As I sit with leaders from Dell, Best Buy, McDonald’s, Xerox, and others this week at the Satmetrix Net Promoter Certification and Conference, one thing is certain- customer loyalty and retention are critical to a successful business, no matter what industry. A customer loyalty strategy (if you don’t already have one) should be at the top of your to-do list for 2014. I’ll walk you through some starting points if you’re overwhelmed on where to begin.

There are two dimensions of loyalty: head and heart. If you think about an exceptional experience you’ve had as a consumer recently, odds are the business connected with your head and heart. Customers become “promoters” when you’ve keyed in on what’s important to them. More than likely, the experience you had was a result of a great product or service (head) AND the way they made you feel (heart).

In order to determine how our customers feel about us, we must first ask.

Step #1: Put a process in place to survey your clients if you’re not already doing so. These surveys can be “relationship” surveys or “transactional” surveys. Generally, a relationship survey is meant to collect data regarding your relationship with the client (how they feel about you overall). Transactional surveys are triggered on a touch point. These touch points could include the sale or closing a customer service ticket. For this article’s purpose, I’ll focus on the relationship survey. Start with the basics; put a relationship survey in place if you haven’t already.

In a relationship survey, we not only want to understand their overall satisfaction but also measure their loyalty. Research has shown that up to 80% of customers that leave have previously stated they were “satisfied” in a customer survey. This is where the Net Promoter® Score (NPS) comes into play. The Net Promoter ® Score Methodology (as defined by Satmetrix) is an established methodology used globally by a wide range of users and organizations. It suggests that we must ask our customers “How likely are you to recommend ‘Company X’ to a friend, peer, or colleague?” An 11-point scale (0-10) should be utilized for responses. As a rule, surveys should be short and sweet. Studies differ, but it is common to see recommendations of 7 questions or less. Even if you’re only going to ask 1 question, make sure it is the “likely to recommend” (LTR) question.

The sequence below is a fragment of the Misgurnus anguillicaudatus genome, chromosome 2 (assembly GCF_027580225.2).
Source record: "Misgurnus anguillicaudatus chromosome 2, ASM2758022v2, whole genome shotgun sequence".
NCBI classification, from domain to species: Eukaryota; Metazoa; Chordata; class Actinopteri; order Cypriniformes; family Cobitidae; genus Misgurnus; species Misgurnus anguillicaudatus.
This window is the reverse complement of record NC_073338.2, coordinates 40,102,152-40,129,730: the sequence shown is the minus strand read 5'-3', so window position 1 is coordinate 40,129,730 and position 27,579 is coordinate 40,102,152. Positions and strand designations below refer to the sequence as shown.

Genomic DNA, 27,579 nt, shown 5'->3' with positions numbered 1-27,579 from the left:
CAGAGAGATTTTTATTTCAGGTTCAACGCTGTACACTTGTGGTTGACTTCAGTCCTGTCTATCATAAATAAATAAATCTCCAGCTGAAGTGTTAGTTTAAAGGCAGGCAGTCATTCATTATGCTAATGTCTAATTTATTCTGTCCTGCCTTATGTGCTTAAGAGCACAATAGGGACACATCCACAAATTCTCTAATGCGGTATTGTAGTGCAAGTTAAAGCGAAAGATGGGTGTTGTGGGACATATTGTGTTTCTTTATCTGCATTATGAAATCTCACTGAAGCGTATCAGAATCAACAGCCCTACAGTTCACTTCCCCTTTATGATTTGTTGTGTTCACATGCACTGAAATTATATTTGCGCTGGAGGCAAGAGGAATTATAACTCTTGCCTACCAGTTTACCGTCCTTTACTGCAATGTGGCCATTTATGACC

As a final recommendation for “Step 1”, do not ask any questions that you do not plan to do anything about. Consider that the golden rule for surveys.

Step #2: Gather the results. Group your customer responses in three categories. Category 1: Customers that selected 9 or 10 on the LTR question. Category 2: Customers that rated 7 or 8. Category 3: Customers that rated 6 or below. In the NPS methodology, Category 1 represents your “Promoters”, Category 2 your “Passives”, and Category 3 your “Detractors”.

Step #3: Calculate your NPS. To establish your Net Promoter Score, total your number of Promoters and divide that number by total number of survey responses to the LTR question. Next, total your number of Detractors and divide that number by total number of survey responses to the LTR question. Your percentage of promoters minus your percentage of detractors is NPS.

Step #4: Determine steps to take to improve NPS. An increase in promoters means positive “word of mouth”, leading to referrals and increased sales (leaving detractors to do the opposite). I’ll talk more about improving NPS, establishing customer loyalty, and more in upcoming blogs.

If you’d like to learn more about NPS and how to calculate, MPAY’s Marketing Team can help. Contact us today to learn more at marketing@mpay.com. Subscribe to our blog to stay in the know as we dive deeper into how the NPS Methodology can increase revenue and profits.

Amy Robertson

From her office in Roanoke, VA, Amy manages “all things marketing” for MPAY. Despite her childhood dream of becoming a teacher, she found herself in payroll software after college. Over 10 years later, she still enjoys the challenge of ever-changing technology and the occasional opportunity to draw on the whiteboard.